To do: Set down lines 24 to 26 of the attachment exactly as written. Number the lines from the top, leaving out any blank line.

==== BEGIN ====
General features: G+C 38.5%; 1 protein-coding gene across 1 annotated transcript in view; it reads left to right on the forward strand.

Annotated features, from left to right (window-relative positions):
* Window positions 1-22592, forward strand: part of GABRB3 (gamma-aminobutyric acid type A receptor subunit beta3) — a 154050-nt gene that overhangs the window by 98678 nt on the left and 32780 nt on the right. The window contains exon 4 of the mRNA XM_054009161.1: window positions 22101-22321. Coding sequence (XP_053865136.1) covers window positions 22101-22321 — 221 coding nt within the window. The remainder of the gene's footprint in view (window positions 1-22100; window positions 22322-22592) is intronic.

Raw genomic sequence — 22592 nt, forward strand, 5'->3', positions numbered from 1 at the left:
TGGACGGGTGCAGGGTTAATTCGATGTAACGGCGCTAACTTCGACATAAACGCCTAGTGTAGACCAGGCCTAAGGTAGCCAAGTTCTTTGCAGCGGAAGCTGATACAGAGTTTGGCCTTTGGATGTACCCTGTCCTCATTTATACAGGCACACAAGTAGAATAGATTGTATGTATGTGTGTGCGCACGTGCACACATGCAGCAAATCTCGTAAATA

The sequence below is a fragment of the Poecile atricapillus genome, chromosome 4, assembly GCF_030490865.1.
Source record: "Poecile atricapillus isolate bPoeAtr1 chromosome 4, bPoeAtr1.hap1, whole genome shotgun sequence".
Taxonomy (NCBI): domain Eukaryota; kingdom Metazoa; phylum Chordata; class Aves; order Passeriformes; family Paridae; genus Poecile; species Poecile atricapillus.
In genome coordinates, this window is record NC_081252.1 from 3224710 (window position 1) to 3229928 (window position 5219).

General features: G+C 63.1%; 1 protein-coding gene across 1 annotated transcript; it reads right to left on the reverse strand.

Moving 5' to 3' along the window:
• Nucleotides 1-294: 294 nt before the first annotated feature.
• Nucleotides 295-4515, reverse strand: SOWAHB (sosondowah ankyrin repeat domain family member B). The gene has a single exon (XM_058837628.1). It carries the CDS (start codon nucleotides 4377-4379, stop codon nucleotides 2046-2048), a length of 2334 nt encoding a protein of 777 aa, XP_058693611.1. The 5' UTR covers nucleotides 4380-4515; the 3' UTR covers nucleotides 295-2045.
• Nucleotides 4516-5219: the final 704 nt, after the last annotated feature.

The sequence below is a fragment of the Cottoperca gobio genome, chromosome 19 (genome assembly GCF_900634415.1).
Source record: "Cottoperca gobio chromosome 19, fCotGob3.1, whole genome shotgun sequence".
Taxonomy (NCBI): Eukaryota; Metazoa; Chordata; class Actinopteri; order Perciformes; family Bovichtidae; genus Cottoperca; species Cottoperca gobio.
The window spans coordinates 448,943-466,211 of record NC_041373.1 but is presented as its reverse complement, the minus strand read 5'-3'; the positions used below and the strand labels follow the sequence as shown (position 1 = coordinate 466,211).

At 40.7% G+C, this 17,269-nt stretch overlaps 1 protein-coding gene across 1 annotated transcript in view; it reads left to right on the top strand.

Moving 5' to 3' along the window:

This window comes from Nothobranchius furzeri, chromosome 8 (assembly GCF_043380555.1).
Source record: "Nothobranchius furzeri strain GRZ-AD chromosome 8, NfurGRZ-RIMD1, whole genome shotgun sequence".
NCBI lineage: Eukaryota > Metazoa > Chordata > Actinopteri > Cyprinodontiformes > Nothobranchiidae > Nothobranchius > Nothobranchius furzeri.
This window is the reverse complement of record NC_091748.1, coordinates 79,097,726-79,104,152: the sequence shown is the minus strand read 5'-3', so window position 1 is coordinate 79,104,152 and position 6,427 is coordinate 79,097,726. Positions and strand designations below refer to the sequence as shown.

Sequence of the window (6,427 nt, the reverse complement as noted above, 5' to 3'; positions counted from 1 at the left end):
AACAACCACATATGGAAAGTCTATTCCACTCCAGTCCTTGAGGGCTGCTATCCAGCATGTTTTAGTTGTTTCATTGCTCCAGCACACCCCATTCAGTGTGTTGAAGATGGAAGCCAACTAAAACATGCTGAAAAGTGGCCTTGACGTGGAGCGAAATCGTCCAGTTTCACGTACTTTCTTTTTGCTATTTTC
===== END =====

This window is the reverse complement of record NC_091748.1, coordinates 79,097,726-79,104,152: the sequence shown is the minus strand read 5'-3', so window position 1 is coordinate 79,104,152 and position 6,427 is coordinate 79,097,726. Positions and strand designations below refer to the sequence as shown.

Sequence of the window (6,427 nt, the reverse complement as noted above, 5' to 3'; positions counted from 1 at the left end):
AACAACCACATATGGAAAGTCTATTCCACTCCAGTCCTTGAGGGCTGCTATCCAGCATGTTTTAGTTGTTTCATTGCTCCAGCACACCCCATTCAGTGTGTTGAAGATGGAAGCCAACTAAAACATGCTGAAAAGTGGCCTTGACGTGGAGCGAAATCGTCCAGTTTCACGTACTTTCTTTTTGCTATTTTC